By Liana Jacob
THIS FIERCELY ANTI-BREXIT mum-of-two claims that her passion for campaigning against Britain’s divorce from the EU almost caused the breakdown of her own marriage after the pressure got too much for her husband and resulted in them sleeping in SEPARATE BEDS for THREE WEEKS.
Home maker, former business woman and mum-of-two, Cosi Doerfel (47), who has been living near Liverpool, UK, for 30 years, feels that since the UK voted to leave the European Union (EU), she has been left in limbo due to being born in Munich, Germany.
Following the EU referendum in June 2016, in which she was not eligible to vote, Cosi became concerned about how the result would affect her rights as an EU citizen living in the UK and her concern grew so much, she would dedicate the majority of her time to researching about and campaigning against Brexit.
Throughout her investigation, her husband, Jim, from Ayre, Scotland, who voted remain in the EU referendum, couldn’t cope with how it had consumed his wife’s life which created a rift between them. They would avoid talking to each other worrying it would become a heated political debate and her husband ended up sleeping in his office for three weeks.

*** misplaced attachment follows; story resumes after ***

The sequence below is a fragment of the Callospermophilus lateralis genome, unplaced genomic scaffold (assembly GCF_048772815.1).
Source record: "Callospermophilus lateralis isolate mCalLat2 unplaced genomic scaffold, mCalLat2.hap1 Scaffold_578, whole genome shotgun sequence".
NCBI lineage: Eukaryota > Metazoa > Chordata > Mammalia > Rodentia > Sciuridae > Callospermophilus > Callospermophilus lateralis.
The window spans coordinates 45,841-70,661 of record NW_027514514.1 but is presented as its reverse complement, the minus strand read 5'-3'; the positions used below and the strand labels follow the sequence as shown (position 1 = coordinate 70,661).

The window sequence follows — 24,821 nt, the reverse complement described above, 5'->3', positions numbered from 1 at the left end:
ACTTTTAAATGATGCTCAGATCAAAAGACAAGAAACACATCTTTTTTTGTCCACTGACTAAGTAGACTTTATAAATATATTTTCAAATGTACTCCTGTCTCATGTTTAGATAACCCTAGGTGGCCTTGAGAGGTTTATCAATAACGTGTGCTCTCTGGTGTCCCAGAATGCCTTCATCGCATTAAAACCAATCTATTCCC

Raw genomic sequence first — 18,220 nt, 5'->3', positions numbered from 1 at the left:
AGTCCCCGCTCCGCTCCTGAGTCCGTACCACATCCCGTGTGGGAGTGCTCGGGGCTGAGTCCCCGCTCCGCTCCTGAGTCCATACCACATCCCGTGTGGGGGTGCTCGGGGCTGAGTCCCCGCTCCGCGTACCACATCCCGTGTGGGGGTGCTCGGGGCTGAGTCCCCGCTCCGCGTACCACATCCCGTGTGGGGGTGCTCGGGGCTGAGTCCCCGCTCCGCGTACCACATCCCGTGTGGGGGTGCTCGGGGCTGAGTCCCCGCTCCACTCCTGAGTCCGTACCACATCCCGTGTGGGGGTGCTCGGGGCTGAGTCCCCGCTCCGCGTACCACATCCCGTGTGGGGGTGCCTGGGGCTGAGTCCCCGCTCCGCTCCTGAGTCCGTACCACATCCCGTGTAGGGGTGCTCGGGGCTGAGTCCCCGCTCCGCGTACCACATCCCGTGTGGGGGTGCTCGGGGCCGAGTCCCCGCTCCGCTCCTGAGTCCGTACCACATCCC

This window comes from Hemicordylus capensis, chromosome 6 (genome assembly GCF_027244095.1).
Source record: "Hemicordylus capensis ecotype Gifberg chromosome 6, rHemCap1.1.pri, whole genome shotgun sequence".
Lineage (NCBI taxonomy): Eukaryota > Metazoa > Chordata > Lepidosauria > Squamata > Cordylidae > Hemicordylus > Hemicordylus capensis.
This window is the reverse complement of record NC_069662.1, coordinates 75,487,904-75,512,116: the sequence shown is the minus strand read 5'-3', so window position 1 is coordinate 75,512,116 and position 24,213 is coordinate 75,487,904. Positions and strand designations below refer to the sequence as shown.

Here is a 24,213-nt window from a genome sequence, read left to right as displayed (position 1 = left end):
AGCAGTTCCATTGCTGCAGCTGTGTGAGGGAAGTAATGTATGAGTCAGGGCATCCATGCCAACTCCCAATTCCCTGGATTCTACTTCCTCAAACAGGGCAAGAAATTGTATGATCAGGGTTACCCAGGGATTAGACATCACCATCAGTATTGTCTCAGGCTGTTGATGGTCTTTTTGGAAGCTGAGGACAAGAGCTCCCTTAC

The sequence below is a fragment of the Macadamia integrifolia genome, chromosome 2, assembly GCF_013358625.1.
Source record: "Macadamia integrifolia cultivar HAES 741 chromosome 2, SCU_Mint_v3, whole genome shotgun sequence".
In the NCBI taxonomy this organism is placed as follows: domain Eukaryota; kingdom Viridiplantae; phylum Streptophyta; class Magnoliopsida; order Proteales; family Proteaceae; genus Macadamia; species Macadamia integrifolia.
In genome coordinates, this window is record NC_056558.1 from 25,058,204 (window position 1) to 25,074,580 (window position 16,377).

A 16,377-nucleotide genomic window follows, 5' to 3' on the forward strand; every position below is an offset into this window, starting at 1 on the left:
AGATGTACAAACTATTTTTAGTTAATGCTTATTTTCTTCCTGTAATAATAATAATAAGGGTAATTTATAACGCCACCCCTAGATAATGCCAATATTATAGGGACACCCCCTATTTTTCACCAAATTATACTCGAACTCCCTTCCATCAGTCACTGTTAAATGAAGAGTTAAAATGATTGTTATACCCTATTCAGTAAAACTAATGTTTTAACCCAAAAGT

Cosi created lifelong friends as a result of her campaigning efforts and becoming involved in a group called In Limbo; a project dedicated to publishing testimonies from EU citizens who have been badly affected by Brexit. For a year, she built up a support system from strangers that campaigned with her but says that her husband was in denial about the effects of Brexit.
Their tension-filled relationship resulted in Cosi looking for somewhere else to live and even considered moving back to her home country but feared that she would be permanently be separated from her children, who are still in primary school aged 11 and eight.
A few days after failing to find somewhere else to live, her husband broke down and admitted that he was proud of her campaigning and that he thought that Brexit would never happen. He decided to join her in future protests and supported her during her speeches.
“Having lived in the UK all my adult life means that all my qualifications are British and not recognised elsewhere,” Cosi said.
“I have paid National Insurance Contributions for nineteen years and now do not know whether I will be able to get a pension and I am too old to start again in another country.